High court leans toward allowing library Net filtering
Has the Supreme Court finally been presented with a federal law restricting the Internet that it won’t find unconstitutional under the First Amendment?
It appeared that way to many who listened to oral arguments yesterday in the case United States v. American Library Association, a challenge to the 2001 Children’s Internet Protection Act. The law requires public libraries receiving federal funds for Internet access to install software that blocks pornography. Libraries are allowed to disable the software in individual cases for adults for “bona fide research or other lawful purposes.”
Ever since Congress passed the Communications Decency Act in 1996, the high court has struck down several federal criminal laws that sought to limit the availability of objectionable material on the Internet for children. In the process, the Court also gave the Internet a prominent place in the First Amendment pantheon, stating that it deserved the highest level of protection from government intrusion.
But the current law carries no criminal penalties, instead tying the restrictions to federal funding. Because of that distinction and also because of the unique setting of the public library, justices appeared more willing to accept the government’s defense of the legislation this time around.
The law applies both to public libraries and their public school counterparts, but only the public library section was challenged by librarians. They claimed that the law forces libraries to violate their patrons’ First Amendment rights. A three-judge panel in Philadelphia struck down the law, finding that even as a condition of receiving federal funds, the restrictions were unconstitutional.
Solicitor General Theodore Olson, arguing in favor of the law, told the Court yesterday that what Congress required is merely an electronic version of what libraries do all the time: choosing which books to buy and which not to. Just as libraries decide not to buy certain books or magazines because of adult content, Olson said they should be able to block online material as well. “The First Amendment does not require libraries to sponsor the viewing of pornography,” Olson said.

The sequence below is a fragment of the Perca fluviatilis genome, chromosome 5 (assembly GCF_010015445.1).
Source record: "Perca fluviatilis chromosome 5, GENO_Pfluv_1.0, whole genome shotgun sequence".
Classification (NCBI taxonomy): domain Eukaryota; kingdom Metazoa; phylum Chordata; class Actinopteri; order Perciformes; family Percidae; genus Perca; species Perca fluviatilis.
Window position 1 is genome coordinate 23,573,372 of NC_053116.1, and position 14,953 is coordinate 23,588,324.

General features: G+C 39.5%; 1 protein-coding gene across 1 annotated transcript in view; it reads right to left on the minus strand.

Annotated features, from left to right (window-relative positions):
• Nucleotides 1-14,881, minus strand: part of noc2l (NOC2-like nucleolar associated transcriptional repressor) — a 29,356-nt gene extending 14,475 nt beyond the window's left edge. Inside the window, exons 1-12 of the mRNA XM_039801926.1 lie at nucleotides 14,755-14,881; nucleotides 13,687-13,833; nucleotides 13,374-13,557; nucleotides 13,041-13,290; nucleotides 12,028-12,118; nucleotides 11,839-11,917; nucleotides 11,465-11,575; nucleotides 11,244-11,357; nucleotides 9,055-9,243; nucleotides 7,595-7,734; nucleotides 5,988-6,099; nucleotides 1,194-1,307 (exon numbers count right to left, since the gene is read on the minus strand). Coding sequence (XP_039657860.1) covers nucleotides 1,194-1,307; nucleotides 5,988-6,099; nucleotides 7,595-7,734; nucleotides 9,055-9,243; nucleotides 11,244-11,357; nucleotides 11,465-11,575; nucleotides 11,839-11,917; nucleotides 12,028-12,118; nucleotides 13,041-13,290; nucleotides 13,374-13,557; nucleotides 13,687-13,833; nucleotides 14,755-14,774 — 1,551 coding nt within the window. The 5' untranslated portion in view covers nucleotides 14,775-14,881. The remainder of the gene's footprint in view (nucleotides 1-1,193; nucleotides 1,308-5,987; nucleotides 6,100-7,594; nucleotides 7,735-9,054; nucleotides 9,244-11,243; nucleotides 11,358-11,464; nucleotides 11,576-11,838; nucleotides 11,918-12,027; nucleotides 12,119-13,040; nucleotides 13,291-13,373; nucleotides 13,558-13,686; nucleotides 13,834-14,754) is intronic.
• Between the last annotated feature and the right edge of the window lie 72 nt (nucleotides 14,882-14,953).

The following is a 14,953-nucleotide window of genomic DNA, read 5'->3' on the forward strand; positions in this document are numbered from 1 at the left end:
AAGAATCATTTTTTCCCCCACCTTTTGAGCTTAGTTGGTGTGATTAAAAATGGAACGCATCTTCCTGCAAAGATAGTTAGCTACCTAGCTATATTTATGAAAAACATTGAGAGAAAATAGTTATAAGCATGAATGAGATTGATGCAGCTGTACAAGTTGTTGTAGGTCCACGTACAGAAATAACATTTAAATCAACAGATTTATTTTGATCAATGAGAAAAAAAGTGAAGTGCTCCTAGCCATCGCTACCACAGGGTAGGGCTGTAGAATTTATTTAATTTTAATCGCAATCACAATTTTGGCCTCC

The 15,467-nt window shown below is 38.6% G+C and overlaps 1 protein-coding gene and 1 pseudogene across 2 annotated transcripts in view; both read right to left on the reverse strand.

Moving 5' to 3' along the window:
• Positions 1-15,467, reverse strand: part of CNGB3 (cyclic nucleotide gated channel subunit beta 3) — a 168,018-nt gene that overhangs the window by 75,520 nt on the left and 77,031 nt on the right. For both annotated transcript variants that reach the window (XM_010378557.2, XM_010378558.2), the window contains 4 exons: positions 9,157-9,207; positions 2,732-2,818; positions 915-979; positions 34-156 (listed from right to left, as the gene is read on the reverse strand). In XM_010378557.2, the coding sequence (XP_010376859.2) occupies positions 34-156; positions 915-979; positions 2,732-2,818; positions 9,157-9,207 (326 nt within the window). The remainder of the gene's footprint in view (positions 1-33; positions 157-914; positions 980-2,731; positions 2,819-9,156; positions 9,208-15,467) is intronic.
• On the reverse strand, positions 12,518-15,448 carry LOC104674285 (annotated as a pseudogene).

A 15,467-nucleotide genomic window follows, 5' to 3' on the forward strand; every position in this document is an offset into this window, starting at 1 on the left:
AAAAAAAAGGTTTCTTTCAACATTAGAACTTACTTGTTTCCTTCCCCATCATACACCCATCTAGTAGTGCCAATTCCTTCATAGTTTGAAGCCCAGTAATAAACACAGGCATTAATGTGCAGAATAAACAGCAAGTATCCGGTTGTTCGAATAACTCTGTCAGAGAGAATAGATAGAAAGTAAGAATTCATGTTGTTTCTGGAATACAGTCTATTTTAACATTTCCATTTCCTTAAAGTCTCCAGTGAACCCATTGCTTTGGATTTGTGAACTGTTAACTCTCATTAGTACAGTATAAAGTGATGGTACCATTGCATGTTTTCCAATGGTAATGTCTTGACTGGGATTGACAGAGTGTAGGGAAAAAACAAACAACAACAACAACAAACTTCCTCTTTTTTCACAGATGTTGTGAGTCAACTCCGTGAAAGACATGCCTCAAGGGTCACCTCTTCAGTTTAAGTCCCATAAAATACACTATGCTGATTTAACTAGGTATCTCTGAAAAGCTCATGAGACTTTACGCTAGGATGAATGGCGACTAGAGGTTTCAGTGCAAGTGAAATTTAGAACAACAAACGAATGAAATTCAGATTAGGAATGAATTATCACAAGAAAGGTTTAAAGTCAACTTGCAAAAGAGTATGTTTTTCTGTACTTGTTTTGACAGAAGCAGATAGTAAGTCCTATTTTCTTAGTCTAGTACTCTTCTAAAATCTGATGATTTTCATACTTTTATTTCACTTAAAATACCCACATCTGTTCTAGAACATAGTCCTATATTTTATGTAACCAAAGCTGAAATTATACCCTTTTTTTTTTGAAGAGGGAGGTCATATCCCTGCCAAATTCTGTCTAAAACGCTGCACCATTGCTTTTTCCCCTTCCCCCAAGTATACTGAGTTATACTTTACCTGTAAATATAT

Justice David Souter protested that Internet blocking is unlike selecting books. When it chooses not to buy a book, Souter said, “It knows what it is deciding not to do. Here it does not know.” The blocking software is the creation of others, and thus, Souter said, “the inevitable price of this is blocking more than the statute requires.”
Olson acknowledged that blocking technology is not perfect, but that the requirement to use it is “reasonable and rational.”
Souter also said that libraries screen books in part because of limited shelf space — a problem that has no parallel in the case of the Internet. “A library can’t have every book. They’ve got to exclude some. Not (so with the) the Internet.”
Other justices also sought to counter the analogy between book selection and Internet blocking. “This is a case about the Internet. It is not a case about books,” said Justice John Paul Stevens. Justice Anthony Kennedy, noting that the Internet produces more than a million new sites daily, said, “It’s a whole new medium. It’s not like a library.”
But apart from these comments, other justices were largely supportive of the law in their comments and questions.
On behalf of the library group, Jenner & Block partner Paul Smith argued that when it comes into a public library, the Internet is “the most pure form of public forum you can imagine.” As such, government restrictions have to withstand strict scrutiny, he argued.
Several justices seemed skeptical. Justice Antonin Scalia said the fact that the restrictions were tied to federal funding required a different analysis, and Justice Sandra Day O’Connor said Court precedent required caution before applying public-forum analysis to new situations.
Justice Stephen Breyer asked whether a school library was also a public forum. Smith tried to qualify his answer but when pressed by Breyer, he said it was. “So the Addison Hill Elementary School has to allow the worst kind of stuff there is,” Breyer said skeptically. Smith said restrictions would still be allowed because of the youth of the audience.
Breyer persisted, arguing that asking a library to disable the blocking technology was not a “great burden.” Smith said it would be a burden, because patrons would have to explain their reason for needing unblocked material and might be “stigmatized” as a result. The unblocking process might also delay a patron’s research.
“That’s not atypical in research,” said O’Connor, analogizing it to a library obtaining a requested book from a neighboring library.
Smith said the federal government had “no business” using its spending power to interfere with professional judgments by librarians about the material available to the public. He also pointed out the crude state of the technology, which blocks access to legitimate sites about breast cancer, sexuality, even politics: “A huge percentage of sites that are blocked are not illegal even for children.”
But O’Connor deflated that argument, expressing doubt that the Court should base its constitutional finding on software flaws that could be fixed in time.